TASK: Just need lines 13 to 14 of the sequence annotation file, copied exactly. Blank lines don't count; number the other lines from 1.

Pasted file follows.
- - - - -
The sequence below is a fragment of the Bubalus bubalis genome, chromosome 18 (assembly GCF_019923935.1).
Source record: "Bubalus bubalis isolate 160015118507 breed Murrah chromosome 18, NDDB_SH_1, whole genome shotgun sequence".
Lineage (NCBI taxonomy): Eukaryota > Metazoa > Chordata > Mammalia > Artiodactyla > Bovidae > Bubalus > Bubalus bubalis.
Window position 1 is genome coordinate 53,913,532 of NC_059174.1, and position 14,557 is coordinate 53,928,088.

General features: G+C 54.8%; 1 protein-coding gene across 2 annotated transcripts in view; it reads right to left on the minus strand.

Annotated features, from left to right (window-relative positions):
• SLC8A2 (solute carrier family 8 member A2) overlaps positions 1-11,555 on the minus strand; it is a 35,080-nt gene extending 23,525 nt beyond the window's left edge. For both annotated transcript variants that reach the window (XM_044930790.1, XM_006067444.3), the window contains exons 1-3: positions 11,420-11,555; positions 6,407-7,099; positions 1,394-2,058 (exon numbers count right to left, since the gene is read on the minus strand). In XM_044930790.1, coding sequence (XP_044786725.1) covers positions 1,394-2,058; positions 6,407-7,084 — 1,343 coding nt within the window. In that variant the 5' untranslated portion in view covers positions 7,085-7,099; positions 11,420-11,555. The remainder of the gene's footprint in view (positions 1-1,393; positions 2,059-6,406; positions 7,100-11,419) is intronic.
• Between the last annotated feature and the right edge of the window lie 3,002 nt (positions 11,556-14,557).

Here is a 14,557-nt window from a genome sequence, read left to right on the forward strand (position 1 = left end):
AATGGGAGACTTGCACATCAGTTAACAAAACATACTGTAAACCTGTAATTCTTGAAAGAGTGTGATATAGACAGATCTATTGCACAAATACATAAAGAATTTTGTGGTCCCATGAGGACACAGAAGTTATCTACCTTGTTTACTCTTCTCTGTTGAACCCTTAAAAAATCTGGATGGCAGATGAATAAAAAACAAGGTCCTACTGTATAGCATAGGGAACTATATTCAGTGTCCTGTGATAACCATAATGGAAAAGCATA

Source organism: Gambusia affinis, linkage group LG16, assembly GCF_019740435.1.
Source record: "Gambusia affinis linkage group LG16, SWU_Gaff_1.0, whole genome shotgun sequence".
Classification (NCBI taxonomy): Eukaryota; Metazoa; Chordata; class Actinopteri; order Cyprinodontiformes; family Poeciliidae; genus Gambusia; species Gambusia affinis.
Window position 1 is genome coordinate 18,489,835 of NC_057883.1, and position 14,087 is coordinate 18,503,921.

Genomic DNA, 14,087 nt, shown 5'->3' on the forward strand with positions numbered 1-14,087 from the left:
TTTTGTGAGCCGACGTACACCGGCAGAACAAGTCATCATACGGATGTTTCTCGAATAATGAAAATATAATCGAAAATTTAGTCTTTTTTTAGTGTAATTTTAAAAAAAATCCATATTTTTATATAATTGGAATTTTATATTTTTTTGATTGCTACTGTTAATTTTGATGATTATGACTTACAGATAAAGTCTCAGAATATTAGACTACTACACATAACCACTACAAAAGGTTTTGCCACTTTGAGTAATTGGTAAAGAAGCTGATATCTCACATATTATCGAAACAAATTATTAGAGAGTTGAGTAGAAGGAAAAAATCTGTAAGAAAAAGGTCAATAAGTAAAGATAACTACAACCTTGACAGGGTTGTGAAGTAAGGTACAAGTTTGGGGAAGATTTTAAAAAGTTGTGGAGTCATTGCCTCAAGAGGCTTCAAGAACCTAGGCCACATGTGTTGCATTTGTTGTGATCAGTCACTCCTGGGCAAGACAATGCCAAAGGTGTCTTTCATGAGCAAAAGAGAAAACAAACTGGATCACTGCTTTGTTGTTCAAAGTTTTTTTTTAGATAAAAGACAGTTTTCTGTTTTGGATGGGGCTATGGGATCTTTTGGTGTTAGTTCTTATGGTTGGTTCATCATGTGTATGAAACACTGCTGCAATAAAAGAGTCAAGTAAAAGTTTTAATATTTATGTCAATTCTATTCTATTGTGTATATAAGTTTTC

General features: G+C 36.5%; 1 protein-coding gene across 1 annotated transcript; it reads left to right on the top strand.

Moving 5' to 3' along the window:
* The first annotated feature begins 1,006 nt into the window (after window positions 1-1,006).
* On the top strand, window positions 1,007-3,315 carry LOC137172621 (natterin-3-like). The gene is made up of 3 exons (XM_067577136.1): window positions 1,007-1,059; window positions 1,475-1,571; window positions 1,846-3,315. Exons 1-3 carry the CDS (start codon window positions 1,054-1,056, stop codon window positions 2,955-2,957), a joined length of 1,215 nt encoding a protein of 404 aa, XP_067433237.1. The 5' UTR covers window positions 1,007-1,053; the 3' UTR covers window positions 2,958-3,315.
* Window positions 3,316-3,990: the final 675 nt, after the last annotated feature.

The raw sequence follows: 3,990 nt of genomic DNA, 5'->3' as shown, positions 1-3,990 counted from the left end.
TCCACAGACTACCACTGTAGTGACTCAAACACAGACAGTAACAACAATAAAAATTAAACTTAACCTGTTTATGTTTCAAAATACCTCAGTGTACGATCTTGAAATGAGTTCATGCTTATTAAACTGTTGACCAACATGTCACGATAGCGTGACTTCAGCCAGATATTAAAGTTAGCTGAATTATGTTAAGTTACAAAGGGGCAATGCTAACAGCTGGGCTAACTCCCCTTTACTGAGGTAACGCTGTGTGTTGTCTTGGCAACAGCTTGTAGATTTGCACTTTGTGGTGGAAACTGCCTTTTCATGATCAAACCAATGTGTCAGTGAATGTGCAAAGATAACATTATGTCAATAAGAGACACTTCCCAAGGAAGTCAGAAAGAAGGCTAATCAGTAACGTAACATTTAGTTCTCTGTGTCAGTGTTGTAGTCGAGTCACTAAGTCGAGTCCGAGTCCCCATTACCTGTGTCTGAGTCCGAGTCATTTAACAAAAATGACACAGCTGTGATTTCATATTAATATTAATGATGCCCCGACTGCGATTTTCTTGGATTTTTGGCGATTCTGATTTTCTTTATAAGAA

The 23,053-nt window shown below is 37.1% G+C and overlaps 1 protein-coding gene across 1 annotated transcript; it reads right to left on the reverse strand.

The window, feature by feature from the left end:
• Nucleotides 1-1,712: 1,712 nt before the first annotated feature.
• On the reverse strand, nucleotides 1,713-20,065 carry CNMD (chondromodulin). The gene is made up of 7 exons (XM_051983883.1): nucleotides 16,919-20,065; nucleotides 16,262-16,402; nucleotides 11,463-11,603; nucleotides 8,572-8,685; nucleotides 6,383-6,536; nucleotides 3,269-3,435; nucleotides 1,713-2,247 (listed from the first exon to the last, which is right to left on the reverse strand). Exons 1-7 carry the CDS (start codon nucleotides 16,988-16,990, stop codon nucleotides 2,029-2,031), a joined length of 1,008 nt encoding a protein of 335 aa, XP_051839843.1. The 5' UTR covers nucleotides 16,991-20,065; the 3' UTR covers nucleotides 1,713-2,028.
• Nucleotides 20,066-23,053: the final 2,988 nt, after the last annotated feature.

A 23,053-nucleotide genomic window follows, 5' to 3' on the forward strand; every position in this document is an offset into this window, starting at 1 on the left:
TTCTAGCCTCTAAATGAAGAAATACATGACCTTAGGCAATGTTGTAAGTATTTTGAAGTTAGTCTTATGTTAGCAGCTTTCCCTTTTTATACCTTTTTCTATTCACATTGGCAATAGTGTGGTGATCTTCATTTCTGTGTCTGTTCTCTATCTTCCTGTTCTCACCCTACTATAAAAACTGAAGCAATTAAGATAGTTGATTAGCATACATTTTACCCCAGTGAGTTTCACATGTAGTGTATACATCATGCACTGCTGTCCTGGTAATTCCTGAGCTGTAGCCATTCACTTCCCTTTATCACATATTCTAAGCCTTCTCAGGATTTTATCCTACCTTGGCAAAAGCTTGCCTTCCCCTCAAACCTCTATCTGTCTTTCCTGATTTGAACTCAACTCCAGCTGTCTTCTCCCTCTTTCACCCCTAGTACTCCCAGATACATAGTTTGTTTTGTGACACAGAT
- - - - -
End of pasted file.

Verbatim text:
Classification (NCBI taxonomy): Eukaryota; Metazoa; Chordata; class Actinopteri; order Cyprinodontiformes; family Poeciliidae; genus Gambusia; species Gambusia affinis.
Window position 1 is genome coordinate 18,489,835 of NC_057883.1, and position 14,087 is coordinate 18,503,921.